Getting on well with others determines our mood, our state of mind and affects our performance, according to Dr Jenny Brockis, medical practitioner and author of the book Future Brain.
While it's unrealistic to expect to like everyone we meet, Dr Brockis argues that it’s important to get on well enough, so you can get on with your work without getting side-tracked by your internal narrative and negative emotions.
“Much as you may long for the day they get transferred or leave the country, in the interim you're stuck and if having to change your role or job isn't an option then it's going to be all about managing your level of reactivity,” Dr Brockis said.
“When it comes to managing office politics and workplace relationships, staying out of danger begins with recognising your triggers and developing those strategies to keep you safe.”
Dr Brockis identified six ways for employees to get along better with each other:
1. Identify what pushes your buttons
What is it that you dislike about another person's behaviour? Do you hate people being late? Do you loathe brown-nosers? Do you get upset when someone else takes the credit for your hard work? Remember these triggers are unique to you and you alone.
2. Decide whether the behaviour is worth responding to
Does their behaviour affect you directly or is it a conflict of values? Look for ways to reappraise the situation and reduce your level of irritation. Punctuality isn't everyone's strong point. If Jimmy's lateness is impacting the office then it needs to be addressed for everyone's sake. If it's only you who gets annoyed and no one else seems to care if Jimmy is always five minutes late - is it a battle worth fighting?
3. Keep things in perspective with early intervention
Bad behaviour and inappropriate comments are best dealt with when the matter is relatively minor. Suppressing emotion is the worst form of emotional regulation as it intensifies emotions (on both sides) putting you at risk of a volcanic eruption. Acknowledging how you feel and saying it out loud reduces the level of emotional intensity, keeps things in perspective and makes having that difficult conversation easier to manage.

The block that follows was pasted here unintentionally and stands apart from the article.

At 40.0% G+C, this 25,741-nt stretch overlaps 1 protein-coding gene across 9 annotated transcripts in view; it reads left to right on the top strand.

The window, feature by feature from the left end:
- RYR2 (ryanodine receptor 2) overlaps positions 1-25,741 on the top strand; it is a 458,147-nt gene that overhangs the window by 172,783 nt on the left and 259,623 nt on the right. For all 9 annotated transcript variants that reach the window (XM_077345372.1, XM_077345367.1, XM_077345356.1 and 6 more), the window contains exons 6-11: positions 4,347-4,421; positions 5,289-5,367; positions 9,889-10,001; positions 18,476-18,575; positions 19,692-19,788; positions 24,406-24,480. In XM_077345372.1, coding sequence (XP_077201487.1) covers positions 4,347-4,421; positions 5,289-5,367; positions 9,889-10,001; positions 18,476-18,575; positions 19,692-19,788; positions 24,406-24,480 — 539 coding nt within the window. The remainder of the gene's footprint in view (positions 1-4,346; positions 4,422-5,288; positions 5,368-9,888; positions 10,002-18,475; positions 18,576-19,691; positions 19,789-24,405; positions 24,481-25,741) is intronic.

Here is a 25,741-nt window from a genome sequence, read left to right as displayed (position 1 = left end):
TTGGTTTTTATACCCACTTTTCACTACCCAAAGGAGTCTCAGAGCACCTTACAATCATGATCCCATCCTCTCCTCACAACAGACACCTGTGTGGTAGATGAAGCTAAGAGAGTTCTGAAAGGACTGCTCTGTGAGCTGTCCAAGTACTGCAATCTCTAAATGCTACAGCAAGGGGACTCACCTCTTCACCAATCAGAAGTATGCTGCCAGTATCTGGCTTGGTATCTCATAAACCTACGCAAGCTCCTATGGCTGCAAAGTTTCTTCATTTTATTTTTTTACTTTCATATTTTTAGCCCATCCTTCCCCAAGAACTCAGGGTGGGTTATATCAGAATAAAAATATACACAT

4. Keep your distance
The prefrontal cortex (PFC) is the part of the brain used for logic, reasoning, decision-making and regulating our emotional response. Emotions being part of the limbic system are generated extremely fast compared to the somewhat slower and more ponderous PFC. Taking a step back along with a deep breath provides you the space needed for a more measured response.
5. Practice makes perfect
Developing the regular practice of keeping an open mind, keeping things in perspective and reframing the situation helps us respond not react. Start by giving yourself permission to take regular time out, to relax and chill. Whether you choose Tai Chi, meditation or hanging out with friends, it's about creating space for yourself, lowering your reactivity and enhancing acceptance of difference.
6. Seek commonality
We are all human. Finding some point of commonality whether through sport, kids or a shared interest in music can help break down barriers and enhance all of our working relationships.
This article is from HC Online.